It’s a shame that one of Albany’s oldest streets, Green Street, is barely known today. Other than the LaSerre restaurant, it is primarily a street of parking lots. It wasn’t always so. In fact, it was on Green Street, in the home of Gov. John Tayler, that Alexander Hamilton uttered words that gave rise to his fatal duel with Aaron Burr.
Joel Munsell gave Green Street a thorough going-over in 1876:
“As I am now speaking of matters pertaining to the present century, I may, with propriety, mention that Gov. John Tayler lived on the corner of Green street, and that after his death his house was removed and a portion of the lot taken to widen that street, about 1832. Gov. Tayler died in 1829, aged nearly 87. He had filled a large space in the political history of the state, and was the first president of the State Bank, where his portrait may now be seen.
“Green street was early spoken of as the Vodden markt, that is, the Rag market, and later as Cheapside. It was finally named Greene street, in compliment to Gen. Greene of the revolution, and raising a point in orthography it should on that account be written with a final ‘e’. Some of you will remember when it was a narrow street, merely enough to allow the passage of a single vehicle; and the city then being thronged with stage coaches — for at that period travelers were taken to every point of the compass by stage, and there being then three famous taverns, before they came to be called hotels, and Bement’s recess there also — it was often so blocked that passage could be made but one way, and that was usually to the south.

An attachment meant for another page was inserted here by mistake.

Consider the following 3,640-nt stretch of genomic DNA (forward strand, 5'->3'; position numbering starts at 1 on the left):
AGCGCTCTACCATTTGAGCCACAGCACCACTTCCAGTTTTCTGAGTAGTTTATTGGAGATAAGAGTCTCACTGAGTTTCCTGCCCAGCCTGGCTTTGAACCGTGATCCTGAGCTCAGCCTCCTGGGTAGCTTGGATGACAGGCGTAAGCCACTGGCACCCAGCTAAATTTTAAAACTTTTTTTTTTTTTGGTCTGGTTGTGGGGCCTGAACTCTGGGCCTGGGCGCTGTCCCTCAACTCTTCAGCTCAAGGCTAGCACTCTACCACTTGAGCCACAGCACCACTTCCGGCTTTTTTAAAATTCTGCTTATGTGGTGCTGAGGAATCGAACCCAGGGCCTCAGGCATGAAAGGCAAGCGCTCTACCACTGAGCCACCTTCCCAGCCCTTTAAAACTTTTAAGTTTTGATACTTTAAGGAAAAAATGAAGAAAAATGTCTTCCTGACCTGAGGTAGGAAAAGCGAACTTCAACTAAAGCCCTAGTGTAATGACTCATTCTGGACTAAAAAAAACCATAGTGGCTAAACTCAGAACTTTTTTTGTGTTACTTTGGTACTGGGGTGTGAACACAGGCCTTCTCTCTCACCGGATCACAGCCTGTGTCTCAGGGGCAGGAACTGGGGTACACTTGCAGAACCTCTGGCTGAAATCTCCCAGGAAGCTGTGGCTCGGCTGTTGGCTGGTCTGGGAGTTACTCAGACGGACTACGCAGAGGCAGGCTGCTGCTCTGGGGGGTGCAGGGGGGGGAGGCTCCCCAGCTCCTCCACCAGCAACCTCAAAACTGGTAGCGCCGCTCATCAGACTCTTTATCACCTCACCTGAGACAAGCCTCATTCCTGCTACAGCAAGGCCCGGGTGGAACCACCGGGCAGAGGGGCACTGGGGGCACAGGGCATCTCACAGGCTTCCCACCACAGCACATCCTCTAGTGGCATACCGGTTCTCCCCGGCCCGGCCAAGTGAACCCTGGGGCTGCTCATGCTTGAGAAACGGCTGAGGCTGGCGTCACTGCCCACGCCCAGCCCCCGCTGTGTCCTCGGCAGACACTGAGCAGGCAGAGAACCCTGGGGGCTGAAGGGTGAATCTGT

“There was the old Stone tavern, kept by James Colvin, and on the corner of Beaver was Dunn’s coffee house, while on the upper corner of Green and Beaver was the City tavern, kept by Peter Germond, and previously by Hugh Denniston, known in colonial times as the King’s Arms. The ancient sign of this house bore the effigy of King George, and one of the early outbursts of patriotism in the revolution spent its fury in wresting that obnoxious emblem of royalty from its hangings, and it was burnt in State street.
“The mansion of Gov. Tayler, on the lower corner of State and Greene streets, is still dimly remembered, a broad two story house with a hipped roof, the front door divided in the centre into an upper and a lower door, like most of the old doors, the stoop provided with a bench on each side of the door, where he often sat in pensive contemplation after the manner of early times.
“On the opposite corner of Green street, is still standing the store of the renowned William James, the merchant prince of the time, but less imposing in appearance now than when surrounded by one and a half story gable enders, and when five-story edifices were unknown. Mr. James died in 1832. His conspicuous position among the merchants of Albany, and his almost unparalleled prosperity in those days of lesser things, can hardly be appreciated by the younger portion of merchants.”